Explain how TypeScript fits into Angular?

curiouswebster
curiouswebster used Ask the Experts™
on
Explain how TypeScript fits into Angular?

I coded Angular 4 and am pretty sure I used TypeScript. But, I can not recall exactly where.

Please refresh my memory.

Thanks
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Most Valuable Expert 2017
Distinguished Expert 2018

Commented:
If you are coding in Angular 2 or higher you are using TypeScript.

TypeScript is basically a typed superset of JavaScript. Anything you can do in JavaScript you can do in TypeScript. The nice thing about TypeScript is
a) It allows you to type your variables, function returns etc - so the compiler does some key checking
b) It enables you to use the latest JavaScript functions and features without having to worry about backward compatibility

When you compile your Angular App - the TypeScript code is Transpiled into JavaScript, minified and tree shaken - ready to be published. It is not much more involved than that.
curiouswebsterSoftware Engineer

Author

Commented:
Can you give me an example of TypeScript to Javascript? I am still a bit unsure how this works under the covers.

For example, what variable and function name types are available?
Most Valuable Expert 2017
Distinguished Expert 2018
Commented:
Let me explain again. TypeScript is just an OPTIONAL layer on top of typescript - it is JavaScript.

You can do this
class SomeClass {
  public myVariable = 111;
  
  constructor(v) {
     this.myVariable = v;
  }
  
  dump() {
     console.log(this.myVariable);
   }
}
let x = new SomeClass(1234);
x.dump();

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If you transpile this with TypeScript you get
var SomeClass = /** @class */ (function () {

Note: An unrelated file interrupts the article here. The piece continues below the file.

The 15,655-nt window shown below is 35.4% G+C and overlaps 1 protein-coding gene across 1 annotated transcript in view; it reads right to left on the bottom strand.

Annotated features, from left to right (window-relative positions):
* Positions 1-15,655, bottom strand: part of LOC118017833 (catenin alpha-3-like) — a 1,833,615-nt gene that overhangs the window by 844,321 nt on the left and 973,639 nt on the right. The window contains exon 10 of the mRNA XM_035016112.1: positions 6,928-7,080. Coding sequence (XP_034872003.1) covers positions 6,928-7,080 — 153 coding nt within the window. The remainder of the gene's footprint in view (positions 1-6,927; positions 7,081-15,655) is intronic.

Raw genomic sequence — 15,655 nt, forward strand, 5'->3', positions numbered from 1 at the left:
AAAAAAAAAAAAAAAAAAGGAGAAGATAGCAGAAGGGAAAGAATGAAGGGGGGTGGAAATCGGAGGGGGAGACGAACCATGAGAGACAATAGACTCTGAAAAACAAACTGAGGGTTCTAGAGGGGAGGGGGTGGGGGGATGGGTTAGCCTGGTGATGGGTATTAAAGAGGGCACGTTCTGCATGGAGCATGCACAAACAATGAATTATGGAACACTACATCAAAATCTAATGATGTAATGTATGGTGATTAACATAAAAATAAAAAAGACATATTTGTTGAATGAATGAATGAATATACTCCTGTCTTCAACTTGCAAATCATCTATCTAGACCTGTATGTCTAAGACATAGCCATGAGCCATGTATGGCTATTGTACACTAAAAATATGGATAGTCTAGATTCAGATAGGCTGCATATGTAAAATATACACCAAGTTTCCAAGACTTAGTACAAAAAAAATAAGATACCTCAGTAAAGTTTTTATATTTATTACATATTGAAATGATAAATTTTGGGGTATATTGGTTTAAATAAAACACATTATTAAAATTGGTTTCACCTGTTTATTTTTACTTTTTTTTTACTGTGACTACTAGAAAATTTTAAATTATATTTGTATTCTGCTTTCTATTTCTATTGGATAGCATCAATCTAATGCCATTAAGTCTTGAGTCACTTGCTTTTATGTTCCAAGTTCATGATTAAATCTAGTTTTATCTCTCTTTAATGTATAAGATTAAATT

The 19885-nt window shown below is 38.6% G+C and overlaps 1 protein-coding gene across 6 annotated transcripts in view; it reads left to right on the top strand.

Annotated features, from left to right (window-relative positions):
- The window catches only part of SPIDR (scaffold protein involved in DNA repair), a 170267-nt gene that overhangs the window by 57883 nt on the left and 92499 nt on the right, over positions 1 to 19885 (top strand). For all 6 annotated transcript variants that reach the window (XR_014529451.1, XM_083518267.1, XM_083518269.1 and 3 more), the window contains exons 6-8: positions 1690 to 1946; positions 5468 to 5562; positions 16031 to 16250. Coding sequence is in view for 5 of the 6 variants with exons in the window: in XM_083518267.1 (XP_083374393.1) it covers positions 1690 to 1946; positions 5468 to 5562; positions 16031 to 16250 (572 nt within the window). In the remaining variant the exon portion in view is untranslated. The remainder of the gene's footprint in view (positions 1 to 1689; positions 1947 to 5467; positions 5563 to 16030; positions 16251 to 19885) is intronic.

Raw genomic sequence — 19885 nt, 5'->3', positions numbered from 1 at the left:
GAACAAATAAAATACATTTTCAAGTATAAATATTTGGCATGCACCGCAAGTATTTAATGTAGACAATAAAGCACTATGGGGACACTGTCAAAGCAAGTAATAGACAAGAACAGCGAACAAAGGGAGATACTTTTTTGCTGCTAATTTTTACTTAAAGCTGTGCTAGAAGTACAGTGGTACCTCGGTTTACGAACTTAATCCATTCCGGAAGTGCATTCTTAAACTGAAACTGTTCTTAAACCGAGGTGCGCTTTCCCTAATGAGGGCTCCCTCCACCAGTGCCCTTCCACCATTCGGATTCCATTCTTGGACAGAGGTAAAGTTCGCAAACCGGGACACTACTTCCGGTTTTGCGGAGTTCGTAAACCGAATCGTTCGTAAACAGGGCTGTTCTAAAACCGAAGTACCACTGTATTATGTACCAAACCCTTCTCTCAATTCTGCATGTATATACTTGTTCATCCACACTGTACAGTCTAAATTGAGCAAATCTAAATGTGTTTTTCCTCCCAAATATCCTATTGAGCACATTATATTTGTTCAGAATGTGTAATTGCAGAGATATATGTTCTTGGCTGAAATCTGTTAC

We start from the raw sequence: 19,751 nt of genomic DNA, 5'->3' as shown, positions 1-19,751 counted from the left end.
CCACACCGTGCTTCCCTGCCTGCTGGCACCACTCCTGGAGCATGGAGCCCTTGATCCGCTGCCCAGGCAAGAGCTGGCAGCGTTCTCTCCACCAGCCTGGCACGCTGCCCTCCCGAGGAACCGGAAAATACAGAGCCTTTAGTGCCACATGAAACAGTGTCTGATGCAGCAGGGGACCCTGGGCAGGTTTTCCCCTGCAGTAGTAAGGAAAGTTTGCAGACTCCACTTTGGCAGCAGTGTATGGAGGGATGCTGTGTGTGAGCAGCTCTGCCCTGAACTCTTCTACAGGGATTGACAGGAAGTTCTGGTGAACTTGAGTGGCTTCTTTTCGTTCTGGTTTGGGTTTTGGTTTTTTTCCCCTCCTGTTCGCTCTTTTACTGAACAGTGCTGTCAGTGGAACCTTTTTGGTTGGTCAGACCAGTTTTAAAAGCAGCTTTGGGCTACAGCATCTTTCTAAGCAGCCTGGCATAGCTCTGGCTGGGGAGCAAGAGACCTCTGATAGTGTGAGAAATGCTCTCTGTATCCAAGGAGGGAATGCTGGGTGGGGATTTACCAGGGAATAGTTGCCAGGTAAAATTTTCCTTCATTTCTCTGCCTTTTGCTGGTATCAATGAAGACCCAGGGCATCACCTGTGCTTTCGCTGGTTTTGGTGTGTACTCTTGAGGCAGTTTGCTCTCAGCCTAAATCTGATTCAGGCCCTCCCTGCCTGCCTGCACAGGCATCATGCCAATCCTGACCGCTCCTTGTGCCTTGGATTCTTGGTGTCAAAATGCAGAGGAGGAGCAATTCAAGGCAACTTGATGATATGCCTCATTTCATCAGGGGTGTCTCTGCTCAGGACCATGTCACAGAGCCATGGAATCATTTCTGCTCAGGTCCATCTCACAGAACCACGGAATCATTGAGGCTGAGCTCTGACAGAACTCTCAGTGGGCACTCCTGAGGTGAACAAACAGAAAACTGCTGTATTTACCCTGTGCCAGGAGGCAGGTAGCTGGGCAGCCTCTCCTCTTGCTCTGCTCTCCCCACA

function SomeClass(v) {
        this.myVariable = 111;
        this.myVariable = v;
    }
    SomeClass.prototype.dump = function () {
        console.log(this.myVariable);
    };
    return SomeClass;
}());
var x = new SomeClass(1234);
x.dump();

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However you can make one small change (drop the public definition) and that code will run natively in JavaScript.

In TypeScript we can do this
let v:number = 3;

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But that is no different from
let v = 3

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Which is also valid in the TypeScript environment and will also run in the JavaScript environment.

In other words. At its simplest TypeScript is JavaScript - you can optionally choose to add typing and other meta data to the code to assist with building robust code.

Consider this TypeScript code
let x:number = 123;
let y:number = doSomethingUseful(x);
console.log(y);

function doSomethingUseful(x):number {
	return x * x;
}

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This transpiles to
var x = 123;
var y = doSomethingUseful(x);
console.log(y);
function doSomethingUseful(x) {
    return x * x;
}

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Code is basically the same - just dropped the Type and changed the newer let into the more widely supported var - which is optionally done based on the settings you setup for which version of JavaScript you want to target.
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curiouswebsterSoftware Engineer

Author

Commented:
So, let is a newer type which allows the transpiler select the type to use as it generates the javascript?
curiouswebsterSoftware Engineer

Author

Commented:
thanks
Most Valuable Expert 2017
Distinguished Expert 2018

Commented:
You are welcome

So, let is a newer type which allows the transpiler select the type to use as it generates the javascript?
Not sure what the question is?
let is used for local declarations (local to the block they are in) as opposed to var which declares a variable that is global to the entire function
curiouswebsterSoftware Engineer

Author

Commented:
Sorry, that was an old thought I should have deleted...

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